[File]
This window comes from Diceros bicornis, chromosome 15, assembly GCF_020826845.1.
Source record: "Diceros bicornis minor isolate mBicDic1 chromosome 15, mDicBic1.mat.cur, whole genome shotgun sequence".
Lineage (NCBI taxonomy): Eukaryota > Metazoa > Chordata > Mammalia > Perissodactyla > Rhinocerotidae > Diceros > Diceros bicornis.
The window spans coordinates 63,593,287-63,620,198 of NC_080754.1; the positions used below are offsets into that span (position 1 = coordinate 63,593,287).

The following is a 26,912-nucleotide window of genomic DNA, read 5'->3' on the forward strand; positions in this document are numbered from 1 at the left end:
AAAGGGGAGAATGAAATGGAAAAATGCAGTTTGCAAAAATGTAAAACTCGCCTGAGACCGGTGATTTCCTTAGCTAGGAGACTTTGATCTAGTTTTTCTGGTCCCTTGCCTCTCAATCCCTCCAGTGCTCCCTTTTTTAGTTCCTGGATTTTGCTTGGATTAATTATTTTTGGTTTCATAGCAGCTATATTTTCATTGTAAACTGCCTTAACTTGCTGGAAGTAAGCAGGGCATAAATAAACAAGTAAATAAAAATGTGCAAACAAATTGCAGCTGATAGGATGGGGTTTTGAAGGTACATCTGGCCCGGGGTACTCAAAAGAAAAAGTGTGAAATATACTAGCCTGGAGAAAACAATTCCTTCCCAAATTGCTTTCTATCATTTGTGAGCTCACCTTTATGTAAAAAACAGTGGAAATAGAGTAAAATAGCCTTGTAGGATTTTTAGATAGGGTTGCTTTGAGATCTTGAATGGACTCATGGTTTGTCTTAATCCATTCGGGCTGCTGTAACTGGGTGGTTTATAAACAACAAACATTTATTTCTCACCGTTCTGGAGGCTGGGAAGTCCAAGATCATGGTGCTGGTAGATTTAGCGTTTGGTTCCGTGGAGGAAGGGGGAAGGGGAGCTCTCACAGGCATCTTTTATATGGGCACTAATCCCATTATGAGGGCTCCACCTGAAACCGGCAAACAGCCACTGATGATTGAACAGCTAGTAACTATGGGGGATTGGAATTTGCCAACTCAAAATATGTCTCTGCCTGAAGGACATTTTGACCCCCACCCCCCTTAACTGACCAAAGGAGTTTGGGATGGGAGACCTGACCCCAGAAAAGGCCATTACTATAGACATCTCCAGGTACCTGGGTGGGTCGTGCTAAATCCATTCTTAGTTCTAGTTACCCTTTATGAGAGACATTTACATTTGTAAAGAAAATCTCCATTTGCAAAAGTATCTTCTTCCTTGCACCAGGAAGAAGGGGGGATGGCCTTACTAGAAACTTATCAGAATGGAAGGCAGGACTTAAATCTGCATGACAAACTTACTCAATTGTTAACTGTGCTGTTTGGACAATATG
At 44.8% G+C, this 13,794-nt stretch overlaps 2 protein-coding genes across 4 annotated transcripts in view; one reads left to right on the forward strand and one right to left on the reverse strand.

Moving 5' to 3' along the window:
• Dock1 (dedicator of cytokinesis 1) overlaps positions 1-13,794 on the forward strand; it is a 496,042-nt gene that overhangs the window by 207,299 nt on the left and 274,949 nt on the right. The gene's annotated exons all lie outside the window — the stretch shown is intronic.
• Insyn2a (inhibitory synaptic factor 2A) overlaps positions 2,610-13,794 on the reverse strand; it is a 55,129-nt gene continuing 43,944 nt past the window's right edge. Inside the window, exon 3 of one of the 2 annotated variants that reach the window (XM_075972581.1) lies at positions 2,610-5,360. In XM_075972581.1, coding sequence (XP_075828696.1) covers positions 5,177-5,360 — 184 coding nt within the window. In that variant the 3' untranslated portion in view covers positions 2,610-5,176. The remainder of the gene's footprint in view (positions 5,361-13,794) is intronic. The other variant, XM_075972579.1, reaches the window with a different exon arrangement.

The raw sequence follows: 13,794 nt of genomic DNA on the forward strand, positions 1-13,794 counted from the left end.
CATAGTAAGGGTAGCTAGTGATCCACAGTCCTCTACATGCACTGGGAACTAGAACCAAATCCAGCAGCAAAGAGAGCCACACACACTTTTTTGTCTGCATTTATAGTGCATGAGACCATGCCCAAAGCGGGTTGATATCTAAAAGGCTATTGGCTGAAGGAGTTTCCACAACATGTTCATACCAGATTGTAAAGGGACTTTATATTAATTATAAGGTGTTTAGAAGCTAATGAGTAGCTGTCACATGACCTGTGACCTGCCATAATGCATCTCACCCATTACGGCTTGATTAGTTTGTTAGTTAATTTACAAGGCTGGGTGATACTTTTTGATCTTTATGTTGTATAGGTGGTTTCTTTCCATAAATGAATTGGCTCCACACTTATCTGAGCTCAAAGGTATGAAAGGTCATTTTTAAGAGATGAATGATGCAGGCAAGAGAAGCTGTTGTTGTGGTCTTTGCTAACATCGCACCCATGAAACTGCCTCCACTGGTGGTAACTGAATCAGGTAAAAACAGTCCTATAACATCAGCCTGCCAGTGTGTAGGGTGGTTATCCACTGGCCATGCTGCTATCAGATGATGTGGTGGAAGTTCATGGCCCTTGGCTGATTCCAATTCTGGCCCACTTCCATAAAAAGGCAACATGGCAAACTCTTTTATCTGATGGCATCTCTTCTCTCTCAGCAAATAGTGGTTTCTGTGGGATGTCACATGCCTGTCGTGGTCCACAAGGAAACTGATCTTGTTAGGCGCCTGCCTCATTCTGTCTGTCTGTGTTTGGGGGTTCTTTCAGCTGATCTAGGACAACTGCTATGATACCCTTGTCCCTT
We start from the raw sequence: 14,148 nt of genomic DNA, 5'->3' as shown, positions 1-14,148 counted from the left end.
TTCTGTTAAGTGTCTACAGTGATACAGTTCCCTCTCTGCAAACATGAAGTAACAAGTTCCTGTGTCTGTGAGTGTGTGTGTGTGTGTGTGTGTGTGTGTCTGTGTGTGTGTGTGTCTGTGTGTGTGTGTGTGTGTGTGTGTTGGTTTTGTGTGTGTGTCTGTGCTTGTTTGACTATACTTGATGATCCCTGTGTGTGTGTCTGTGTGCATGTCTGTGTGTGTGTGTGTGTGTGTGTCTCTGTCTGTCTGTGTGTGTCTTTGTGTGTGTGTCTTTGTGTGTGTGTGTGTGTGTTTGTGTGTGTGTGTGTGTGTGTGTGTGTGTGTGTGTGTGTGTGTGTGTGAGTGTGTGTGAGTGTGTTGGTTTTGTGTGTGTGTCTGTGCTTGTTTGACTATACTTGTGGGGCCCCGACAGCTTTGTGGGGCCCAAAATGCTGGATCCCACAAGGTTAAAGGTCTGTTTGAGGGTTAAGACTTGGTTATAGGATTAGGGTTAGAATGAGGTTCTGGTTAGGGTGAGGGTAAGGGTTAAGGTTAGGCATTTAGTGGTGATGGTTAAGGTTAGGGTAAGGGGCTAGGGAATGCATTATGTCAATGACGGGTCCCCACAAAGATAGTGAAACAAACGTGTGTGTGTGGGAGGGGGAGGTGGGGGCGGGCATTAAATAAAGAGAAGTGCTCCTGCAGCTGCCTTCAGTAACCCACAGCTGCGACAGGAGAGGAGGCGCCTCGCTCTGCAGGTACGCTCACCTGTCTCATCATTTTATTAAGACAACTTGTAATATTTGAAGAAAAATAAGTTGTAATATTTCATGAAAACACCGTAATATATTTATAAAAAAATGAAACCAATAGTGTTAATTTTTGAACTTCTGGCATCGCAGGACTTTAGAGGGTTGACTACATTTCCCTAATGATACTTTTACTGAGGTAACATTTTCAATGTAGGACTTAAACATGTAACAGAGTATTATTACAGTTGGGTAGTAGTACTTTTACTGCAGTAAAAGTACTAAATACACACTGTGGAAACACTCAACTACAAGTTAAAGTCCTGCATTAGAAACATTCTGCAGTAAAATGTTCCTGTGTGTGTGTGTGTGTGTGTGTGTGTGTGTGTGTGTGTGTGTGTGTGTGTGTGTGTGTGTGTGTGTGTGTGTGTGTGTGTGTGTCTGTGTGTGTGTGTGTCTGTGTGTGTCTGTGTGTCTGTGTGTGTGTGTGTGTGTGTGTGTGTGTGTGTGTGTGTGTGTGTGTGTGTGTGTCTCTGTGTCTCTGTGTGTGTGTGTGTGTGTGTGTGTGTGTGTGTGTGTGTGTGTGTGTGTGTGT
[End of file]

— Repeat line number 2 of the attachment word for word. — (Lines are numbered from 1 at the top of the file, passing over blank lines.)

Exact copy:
Source record: "Diceros bicornis minor isolate mBicDic1 chromosome 15, mDicBic1.mat.cur, whole genome shotgun sequence".